A Bride Across the Ocean
About the Book:
February, 1946. World War Two is over, but the recovery from the most intimate of its horrors has only just begun for Annaliese Lange, a German ballerina desperate to escape her past, and Simone Deveraux, the wronged daughter of a French Résistance spy.
Now the two women are joining hundreds of other European war brides aboard the renowned RMS Queen Mary to cross the Atlantic and be reunited with their American husbands. Their new lives in the United States brightly beckon until their tightly-held secrets are laid bare in their shared stateroom. When the voyage ends at New York Harbor, only one of them will disembark...
Present day. Facing a crossroads in her own life, Brette Caslake visits the famously haunted Queen Mary at the request of an old friend. What she finds will set her on a course to solve a seventy-year-old tragedy that will draw her into the heartaches and triumphs of the courageous war brides—and will ultimately lead her to reconsider what she has to sacrifice to achieve her own deepest longings.
Susan Meissner's niche is stories about women in two different time periods, one historical and the other modern. This book follow suit. The connection between the women in this book is the ship, The Queen Mary.
When reading fiction of any type, a certain suspension of disbelief is necessary. No matter what the story, we know when we start reading it that the story is imaginary, even if the setting and/or characters are not. The trick as an author is to create your world and characters and then to make their actions realistic within that world.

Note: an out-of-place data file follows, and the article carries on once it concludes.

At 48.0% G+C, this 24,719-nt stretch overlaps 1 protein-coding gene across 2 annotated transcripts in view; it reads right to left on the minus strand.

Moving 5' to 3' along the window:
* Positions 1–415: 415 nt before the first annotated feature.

I found the World War II era story to be believeable for the most part, but the modern story didn't ring true at all. Brette can see ghosts--people who are caught between this world and the next. It is a "gift" shared by some of the women in her family and something that got her labeled as the weird kid in high school. A man she went to high school with (and liked until he chose the cool crowd over her) contacts her out of the blue because his daughter saw a ghost on the Queen Mary. He asks her to visit the Queen Mary, find out there is no ghost there, and then tell his daugther that there is no ghost. This begins Brette's search for the ghost and for the stories of Annalise and Simone.
Brette's whole plot line just gets stranger and stranger. Even if you accept that ghosts exist and that Brette can see them, Brette's interactions with other people in the modern day just don't ring true--I mean why should the little girl believe this stranger when she won't believe her dad?
While I loved the stories of Annaliese and Simone, Brette's story was a definite weak point in the book.
I'd like to thank the publisher for making a review copy available via NetGalley. Grade: B